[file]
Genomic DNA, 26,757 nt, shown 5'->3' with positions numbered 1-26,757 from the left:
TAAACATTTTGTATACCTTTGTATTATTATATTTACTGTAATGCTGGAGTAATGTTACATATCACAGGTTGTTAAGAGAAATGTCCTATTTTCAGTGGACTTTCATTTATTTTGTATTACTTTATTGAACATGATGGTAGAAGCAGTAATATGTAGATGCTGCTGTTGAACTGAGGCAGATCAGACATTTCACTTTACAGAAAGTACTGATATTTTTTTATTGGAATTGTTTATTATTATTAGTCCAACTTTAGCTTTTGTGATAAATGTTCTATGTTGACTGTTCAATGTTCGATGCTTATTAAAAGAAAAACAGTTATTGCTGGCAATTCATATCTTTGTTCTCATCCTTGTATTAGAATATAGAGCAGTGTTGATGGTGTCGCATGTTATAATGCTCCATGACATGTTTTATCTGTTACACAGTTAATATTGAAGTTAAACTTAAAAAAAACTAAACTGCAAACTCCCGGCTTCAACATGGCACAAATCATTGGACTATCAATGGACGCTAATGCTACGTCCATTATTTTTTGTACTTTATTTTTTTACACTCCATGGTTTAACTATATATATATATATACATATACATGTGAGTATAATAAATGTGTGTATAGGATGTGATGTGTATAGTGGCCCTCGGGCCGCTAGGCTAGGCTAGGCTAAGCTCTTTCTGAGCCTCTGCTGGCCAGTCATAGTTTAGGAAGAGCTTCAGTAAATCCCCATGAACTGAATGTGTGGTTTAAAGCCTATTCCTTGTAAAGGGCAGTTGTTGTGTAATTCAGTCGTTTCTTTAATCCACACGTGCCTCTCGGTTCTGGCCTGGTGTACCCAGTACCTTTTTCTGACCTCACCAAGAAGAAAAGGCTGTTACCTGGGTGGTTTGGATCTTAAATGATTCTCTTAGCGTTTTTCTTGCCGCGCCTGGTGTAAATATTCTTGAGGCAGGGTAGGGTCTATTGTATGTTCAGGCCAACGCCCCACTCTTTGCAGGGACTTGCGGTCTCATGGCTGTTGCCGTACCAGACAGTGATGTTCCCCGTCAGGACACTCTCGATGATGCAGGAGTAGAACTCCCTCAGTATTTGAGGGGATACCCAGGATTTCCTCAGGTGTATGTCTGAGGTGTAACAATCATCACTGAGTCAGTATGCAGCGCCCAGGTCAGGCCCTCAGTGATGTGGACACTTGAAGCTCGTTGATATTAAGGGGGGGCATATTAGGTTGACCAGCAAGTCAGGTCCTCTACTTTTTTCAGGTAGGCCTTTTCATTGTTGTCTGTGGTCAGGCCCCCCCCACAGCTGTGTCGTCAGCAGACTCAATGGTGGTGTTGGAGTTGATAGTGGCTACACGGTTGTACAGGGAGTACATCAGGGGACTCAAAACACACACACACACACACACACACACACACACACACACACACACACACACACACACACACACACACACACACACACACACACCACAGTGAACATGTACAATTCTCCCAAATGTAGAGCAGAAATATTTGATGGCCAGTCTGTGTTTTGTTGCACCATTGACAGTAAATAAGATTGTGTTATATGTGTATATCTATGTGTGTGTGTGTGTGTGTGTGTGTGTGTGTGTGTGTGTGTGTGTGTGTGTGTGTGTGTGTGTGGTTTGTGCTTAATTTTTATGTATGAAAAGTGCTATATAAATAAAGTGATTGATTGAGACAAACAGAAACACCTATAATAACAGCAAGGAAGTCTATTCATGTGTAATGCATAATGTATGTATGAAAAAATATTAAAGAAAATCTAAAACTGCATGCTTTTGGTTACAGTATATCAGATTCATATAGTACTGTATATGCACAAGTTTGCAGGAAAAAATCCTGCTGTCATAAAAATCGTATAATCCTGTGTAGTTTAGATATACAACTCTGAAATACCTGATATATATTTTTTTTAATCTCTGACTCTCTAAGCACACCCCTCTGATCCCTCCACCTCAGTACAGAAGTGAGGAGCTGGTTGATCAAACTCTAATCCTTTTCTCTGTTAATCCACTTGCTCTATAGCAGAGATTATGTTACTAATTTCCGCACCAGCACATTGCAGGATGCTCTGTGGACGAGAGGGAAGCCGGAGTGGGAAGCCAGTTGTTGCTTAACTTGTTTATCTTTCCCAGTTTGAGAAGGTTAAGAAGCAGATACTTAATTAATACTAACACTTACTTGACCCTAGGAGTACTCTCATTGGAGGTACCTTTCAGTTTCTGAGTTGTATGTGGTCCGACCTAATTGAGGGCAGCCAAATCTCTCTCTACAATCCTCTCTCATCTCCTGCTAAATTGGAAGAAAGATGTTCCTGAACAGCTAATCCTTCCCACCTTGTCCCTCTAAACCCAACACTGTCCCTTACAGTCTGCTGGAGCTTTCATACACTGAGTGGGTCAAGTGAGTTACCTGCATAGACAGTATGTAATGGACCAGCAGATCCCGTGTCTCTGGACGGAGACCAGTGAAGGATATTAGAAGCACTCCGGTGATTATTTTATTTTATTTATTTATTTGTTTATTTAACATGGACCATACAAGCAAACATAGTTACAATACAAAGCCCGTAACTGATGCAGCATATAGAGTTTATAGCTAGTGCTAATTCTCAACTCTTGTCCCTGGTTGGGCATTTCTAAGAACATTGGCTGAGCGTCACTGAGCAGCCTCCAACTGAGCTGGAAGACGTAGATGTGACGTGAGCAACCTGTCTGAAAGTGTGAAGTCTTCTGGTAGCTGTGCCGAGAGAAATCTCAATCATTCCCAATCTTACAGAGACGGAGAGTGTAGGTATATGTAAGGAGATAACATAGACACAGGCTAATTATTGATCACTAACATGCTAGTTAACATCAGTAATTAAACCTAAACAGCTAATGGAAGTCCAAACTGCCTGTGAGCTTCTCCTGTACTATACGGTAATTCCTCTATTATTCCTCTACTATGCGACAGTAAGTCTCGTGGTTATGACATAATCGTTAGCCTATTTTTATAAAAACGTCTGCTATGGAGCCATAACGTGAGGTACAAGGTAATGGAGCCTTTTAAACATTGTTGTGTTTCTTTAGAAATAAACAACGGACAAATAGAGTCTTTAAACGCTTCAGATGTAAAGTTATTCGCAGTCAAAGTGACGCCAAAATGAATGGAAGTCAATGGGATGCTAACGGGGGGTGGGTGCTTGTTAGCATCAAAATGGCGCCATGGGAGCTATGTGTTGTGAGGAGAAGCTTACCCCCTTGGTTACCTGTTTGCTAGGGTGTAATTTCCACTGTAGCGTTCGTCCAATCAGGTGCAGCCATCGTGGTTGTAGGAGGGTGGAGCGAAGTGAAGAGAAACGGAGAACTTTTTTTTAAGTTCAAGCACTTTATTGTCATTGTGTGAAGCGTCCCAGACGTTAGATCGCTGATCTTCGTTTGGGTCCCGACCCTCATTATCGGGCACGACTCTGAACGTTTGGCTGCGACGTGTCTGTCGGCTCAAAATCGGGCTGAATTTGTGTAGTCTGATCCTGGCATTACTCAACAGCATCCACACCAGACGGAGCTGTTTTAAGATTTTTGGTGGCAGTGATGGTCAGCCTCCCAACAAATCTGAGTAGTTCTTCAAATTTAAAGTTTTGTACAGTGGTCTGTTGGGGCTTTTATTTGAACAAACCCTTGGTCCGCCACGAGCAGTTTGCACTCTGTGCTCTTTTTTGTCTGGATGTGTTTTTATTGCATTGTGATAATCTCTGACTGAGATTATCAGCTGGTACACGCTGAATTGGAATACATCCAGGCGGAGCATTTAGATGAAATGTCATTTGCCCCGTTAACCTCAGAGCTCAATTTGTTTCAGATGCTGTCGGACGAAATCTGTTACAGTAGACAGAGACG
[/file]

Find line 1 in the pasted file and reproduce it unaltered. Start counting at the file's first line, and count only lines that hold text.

Genomic DNA, 26,757 nt, shown 5'->3' with positions numbered 1-26,757 from the left: